Over the years it’s something I’ve come to terms with and accept, but that’s not been so easy for those that know me. When they get me talking about my writing, always reluctantly at first but then quickening with enthusiasm until it’s like trying to jam the cork back into a bottle of Prosecco, I finally realise I’ve gone too far, revealed too much and they’re all staring at me with open mouths, with some even shuffling back a step.
To give you an idea of the usual reactions, here are three.
The first was uttered by my wife after she read the book I’ll be publishing soon.
“What the hell did you write that for?”
This from my mother, spoken with a slightly bemused expression on her face.
“Why can’t you write something like Catherine Cookson?”
And finally from my concerned mother in law.
“Why do you feel the need to write these things?”
The truth is I’ve always been interested in the macabre, grisly things and the suspicion that the world is far stranger and darker than would first appear.
I vividly remember when I was about eleven; my friend and I discovered a dirty hessian sack filled with bloody maggot infested body parts. For several incredibly intense heart-stalling moments I thought we’d found a dead body, or more than one, victims of some rampant serial killer. The truth was a little less sensational, but nonetheless irresistible to a young boy, the sack of bloody bits had been left by sheep rustlers – legs and heads, hair and offal. I remember the police were quite interested in our find, but I never found out if the sack and its gruesome contents had ever led them to make any arrests.
As a child I remember being fascinated by death and used to draw violent and horrific images, and I remember my mother being particularly worried, I just found them compelling. I suspect my teachers too probably had concerns about my imagination, and I’m sure they must have approached my parents, although I can’t be sure. Today, everyone would probably blame it all on the influence of television, but I’m sure the most disturbing thing I watched was Saturday morning Swap Shop.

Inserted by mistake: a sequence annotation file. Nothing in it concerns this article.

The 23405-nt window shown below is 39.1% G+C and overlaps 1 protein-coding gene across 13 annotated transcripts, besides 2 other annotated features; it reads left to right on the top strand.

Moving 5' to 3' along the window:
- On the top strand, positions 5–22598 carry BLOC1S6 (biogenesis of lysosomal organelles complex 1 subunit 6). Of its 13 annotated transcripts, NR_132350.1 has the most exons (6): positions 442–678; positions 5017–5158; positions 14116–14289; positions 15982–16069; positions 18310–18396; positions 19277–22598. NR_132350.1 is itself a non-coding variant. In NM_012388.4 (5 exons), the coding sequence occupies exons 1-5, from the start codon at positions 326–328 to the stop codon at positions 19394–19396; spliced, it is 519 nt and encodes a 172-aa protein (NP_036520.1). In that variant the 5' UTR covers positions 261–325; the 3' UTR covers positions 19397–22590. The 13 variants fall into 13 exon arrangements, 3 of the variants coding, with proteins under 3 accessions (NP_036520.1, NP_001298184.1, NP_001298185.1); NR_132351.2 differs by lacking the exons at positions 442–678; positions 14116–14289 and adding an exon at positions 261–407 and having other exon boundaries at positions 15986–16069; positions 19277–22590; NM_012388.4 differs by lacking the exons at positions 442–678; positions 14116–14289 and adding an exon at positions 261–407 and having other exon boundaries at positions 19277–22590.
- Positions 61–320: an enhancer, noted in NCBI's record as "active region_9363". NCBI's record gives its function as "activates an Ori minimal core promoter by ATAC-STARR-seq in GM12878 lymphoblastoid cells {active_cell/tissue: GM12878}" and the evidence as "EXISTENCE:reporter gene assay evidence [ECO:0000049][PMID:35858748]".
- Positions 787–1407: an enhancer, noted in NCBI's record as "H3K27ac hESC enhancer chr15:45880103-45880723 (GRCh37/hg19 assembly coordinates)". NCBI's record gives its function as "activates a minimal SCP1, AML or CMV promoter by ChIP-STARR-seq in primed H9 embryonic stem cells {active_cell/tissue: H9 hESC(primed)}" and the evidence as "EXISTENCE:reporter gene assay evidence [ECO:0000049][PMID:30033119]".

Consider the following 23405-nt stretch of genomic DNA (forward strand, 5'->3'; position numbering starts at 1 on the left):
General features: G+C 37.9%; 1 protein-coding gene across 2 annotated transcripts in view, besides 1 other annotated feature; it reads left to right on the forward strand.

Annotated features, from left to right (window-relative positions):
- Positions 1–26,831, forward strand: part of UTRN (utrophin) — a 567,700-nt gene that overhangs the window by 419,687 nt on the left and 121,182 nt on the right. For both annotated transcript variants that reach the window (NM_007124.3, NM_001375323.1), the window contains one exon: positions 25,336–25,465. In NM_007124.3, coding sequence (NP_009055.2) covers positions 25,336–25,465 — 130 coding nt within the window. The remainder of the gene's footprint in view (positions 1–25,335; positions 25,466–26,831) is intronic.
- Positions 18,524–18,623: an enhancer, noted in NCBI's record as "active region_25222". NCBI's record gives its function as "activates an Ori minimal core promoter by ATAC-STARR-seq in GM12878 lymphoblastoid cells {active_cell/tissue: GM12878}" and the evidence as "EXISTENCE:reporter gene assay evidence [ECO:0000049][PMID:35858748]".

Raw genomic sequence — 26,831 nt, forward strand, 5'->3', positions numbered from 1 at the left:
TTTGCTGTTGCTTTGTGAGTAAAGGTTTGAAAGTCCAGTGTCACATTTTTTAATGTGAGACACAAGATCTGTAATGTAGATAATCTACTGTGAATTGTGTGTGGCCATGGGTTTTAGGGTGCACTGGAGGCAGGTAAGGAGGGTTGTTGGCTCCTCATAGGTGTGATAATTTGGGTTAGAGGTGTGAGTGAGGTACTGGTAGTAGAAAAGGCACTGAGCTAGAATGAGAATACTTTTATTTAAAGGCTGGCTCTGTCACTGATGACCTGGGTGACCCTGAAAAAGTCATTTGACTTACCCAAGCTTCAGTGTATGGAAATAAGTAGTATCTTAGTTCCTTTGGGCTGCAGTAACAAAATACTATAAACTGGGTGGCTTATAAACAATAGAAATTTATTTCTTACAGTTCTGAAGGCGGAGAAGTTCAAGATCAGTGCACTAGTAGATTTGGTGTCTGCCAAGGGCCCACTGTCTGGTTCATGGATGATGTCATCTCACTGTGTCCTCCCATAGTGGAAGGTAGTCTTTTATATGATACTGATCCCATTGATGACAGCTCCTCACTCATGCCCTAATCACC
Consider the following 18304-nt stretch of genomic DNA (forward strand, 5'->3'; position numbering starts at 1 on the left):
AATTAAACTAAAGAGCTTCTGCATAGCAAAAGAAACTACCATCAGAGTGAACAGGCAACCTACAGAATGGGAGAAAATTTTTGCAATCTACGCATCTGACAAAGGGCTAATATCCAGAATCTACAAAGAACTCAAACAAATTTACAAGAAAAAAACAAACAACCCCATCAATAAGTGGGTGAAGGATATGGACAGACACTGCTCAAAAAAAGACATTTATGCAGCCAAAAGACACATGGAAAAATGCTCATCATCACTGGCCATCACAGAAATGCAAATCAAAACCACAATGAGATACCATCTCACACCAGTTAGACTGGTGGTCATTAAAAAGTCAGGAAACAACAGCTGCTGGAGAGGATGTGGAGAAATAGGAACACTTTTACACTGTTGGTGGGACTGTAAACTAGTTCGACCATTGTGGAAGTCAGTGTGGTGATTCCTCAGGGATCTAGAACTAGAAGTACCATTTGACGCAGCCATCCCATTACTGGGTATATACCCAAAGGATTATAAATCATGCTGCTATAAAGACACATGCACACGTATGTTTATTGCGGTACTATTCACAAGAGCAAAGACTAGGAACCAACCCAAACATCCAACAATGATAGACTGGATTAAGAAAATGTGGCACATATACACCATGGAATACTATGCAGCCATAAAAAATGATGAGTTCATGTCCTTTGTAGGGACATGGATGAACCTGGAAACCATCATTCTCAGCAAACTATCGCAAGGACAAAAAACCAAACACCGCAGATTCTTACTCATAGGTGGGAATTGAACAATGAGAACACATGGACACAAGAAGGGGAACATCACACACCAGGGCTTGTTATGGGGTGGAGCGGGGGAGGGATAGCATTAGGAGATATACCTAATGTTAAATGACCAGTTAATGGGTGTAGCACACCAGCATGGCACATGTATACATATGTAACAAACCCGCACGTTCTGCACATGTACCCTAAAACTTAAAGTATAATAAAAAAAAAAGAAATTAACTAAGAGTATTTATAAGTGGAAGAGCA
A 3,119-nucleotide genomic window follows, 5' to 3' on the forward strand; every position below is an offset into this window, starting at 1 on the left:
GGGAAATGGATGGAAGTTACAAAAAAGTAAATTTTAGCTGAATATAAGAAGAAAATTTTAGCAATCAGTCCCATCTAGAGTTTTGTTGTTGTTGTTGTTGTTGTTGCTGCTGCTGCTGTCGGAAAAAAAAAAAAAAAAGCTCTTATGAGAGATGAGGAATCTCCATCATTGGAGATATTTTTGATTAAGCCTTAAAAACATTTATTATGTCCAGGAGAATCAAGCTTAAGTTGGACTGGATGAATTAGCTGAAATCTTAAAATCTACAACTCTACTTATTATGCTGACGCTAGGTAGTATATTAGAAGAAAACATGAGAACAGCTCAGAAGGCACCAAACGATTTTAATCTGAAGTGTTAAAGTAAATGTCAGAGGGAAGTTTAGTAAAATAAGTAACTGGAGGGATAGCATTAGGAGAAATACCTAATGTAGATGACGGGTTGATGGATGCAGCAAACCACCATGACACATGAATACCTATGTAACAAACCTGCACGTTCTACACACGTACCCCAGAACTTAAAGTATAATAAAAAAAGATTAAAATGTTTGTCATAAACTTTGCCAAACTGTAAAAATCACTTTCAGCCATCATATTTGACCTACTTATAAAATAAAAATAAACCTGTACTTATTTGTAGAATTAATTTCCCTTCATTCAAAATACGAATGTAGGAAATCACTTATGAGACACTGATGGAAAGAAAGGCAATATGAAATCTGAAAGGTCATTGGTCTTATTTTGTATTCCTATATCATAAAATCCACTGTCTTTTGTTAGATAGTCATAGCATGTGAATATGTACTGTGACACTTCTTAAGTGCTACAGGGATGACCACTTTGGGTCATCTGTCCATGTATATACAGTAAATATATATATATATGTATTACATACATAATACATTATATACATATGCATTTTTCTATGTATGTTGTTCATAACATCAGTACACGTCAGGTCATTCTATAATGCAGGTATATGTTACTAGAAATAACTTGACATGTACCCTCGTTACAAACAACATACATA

My love of Hammer films came later, and later still I was the victim of an attempted murder: I’ve seen the fevered but dethatched stare of a would be killer up close, and I know how close I came to ending up on a slab.
These things might have been forgotten had I not been born with a writer’s brain, these days, the haunted house of my earlier life with its occasional dark and creepy interludes are the raw materials that I draw on.
As for books and fiction, I do have a predilection for the darker material. It’s the disturbing stuff that sticks in my mind the most. Since I want to write fiction that lingers in the mind of my reader, I have to use my own relationship with fiction as my guide. Thus, if I want to be honest and write with conviction, I have to aim for the dark side.
I’m afraid that’s how I roll.